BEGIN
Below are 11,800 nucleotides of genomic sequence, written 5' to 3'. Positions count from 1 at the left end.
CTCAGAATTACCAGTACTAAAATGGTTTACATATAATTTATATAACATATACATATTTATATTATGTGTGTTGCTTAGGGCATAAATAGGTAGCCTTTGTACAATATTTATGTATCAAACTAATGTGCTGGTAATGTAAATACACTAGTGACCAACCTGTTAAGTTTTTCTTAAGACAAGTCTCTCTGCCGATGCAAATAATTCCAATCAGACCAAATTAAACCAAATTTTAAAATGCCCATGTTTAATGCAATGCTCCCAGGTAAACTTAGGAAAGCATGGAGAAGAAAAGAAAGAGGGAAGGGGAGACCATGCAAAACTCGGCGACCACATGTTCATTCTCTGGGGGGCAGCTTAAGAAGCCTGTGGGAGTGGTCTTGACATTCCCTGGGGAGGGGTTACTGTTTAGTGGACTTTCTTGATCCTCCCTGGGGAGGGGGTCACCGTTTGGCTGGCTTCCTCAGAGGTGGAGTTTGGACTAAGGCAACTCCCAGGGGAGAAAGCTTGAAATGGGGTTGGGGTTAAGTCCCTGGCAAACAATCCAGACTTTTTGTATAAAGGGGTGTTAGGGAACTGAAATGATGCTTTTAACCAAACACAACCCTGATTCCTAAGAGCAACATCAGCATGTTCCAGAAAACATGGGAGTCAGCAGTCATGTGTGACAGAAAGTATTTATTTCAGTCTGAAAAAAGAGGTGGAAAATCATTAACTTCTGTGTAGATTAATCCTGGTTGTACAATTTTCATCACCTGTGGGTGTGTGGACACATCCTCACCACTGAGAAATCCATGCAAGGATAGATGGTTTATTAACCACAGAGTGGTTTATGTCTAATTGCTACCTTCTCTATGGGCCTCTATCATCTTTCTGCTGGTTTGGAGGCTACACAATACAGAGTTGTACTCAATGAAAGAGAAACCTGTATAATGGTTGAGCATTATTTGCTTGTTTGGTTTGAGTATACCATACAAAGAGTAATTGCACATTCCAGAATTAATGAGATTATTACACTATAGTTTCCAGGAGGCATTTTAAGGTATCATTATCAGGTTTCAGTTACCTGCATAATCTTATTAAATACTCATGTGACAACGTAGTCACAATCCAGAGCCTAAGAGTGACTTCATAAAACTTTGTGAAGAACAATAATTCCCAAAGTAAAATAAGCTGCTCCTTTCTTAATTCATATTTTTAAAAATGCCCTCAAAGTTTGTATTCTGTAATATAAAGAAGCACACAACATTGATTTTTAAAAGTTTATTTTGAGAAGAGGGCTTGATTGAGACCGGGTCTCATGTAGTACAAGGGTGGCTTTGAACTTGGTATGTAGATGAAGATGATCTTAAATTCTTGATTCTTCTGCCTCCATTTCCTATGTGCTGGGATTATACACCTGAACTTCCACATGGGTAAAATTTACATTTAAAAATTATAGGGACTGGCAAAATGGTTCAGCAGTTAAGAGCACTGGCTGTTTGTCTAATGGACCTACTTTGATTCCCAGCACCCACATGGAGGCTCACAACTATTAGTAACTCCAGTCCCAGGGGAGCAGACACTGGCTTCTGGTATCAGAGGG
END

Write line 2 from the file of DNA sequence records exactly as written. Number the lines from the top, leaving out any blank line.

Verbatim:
CTCAGAATTACCAGTACTAAAATGGTTTACATATAATTTATATAACATATACATATTTATATTATGTGTGTTGCTTAGGGCATAAATAGGTAGCCTTTGTACAATATTTATGTATCAAACTAATGTGCTGGTAATGTAAATACACTAGTGACCAACCTGTTAAGTTTTTCTTAAGACAAGTCTCTCTGCCGATGCAAATAATTCCAATCAGACCAAATTAAACCAAATTTTAAAATGCCCATGTTTAATGCAATGCTCCCAGGTAAACTTAGGAAAGCATGGAGAAGAAAAGAAAGAGGGAAGGGGAGACCATGCAAAACTCGGCGACCACATGTTCATTCTCTGGGGGGCAGCTTAAGAAGCCTGTGGGAGTGGTCTTGACATTCCCTGGGGAGGGGTTACTGTTTAGTGGACTTTCTTGATCCTCCCTGGGGAGGGGGTCACCGTTTGGCTGGCTTCCTCAGAGGTGGAGTTTGGACTAAGGCAACTCCCAGGGGAGAAAGCTTGAAATGGGGTTGGGGTTAAGTCCCTGGCAAACAATCCAGACTTTTTGTATAAAGGGGTGTTAGGGAACTGAAATGATGCTTTTAACCAAACACAACCCTGATTCCTAAGAGCAACATCAGCATGTTCCAGAAAACATGGGAGTCAGCAGTCATGTGTGACAGAAAGTATTTATTTCAGTCTGAAAAAAGAGGTGGAAAATCATTAACTTCTGTGTAGATTAATCCTGGTTGTACAATTTTCATCACCTGTGGGTGTGTGGACACATCCTCACCACTGAGAAATCCATGCAAGGATAGATGGTTTATTAACCACAGAGTGGTTTATGTCTAATTGCTACCTTCTCTATGGGCCTCTATCATCTTTCTGCTGGTTTGGAGGCTACACAATACAGAGTTGTACTCAATGAAAGAGAAACCTGTATAATGGTTGAGCATTATTTGCTTGTTTGGTTTGAGTATACCATACAAAGAGTAATTGCACATTCCAGAATTAATGAGATTATTACACTATAGTTTCCAGGAGGCATTTTAAGGTATCATTATCAGGTTTCAGTTACCTGCATAATCTTATTAAATACTCATGTGACAACGTAGTCACAATCCAGAGCCTAAGAGTGACTTCATAAAACTTTGTGAAGAACAATAATTCCCAAAGTAAAATAAGCTGCTCCTTTCTTAATTCATATTTTTAAAAATGCCCTCAAAGTTTGTATTCTGTAATATAAAGAAGCACACAACATTGATTTTTAAAAGTTTATTTTGAGAAGAGGGCTTGATTGAGACCGGGTCTCATGTAGTACAAGGGTGGCTTTGAACTTGGTATGTAGATGAAGATGATCTTAAATTCTTGATTCTTCTGCCTCCATTTCCTATGTGCTGGGATTATACACCTGAACTTCCACATGGGTAAAATTTACATTTAAAAATTATAGGGACTGGCAAAATGGTTCAGCAGTTAAGAGCACTGGCTGTTTGTCTAATGGACCTACTTTGATTCCCAGCACCCACATGGAGGCTCACAACTATTAGTAACTCCAGTCCCAGGGGAGCAGACACTGGCTTCTGGTATCAGAGGG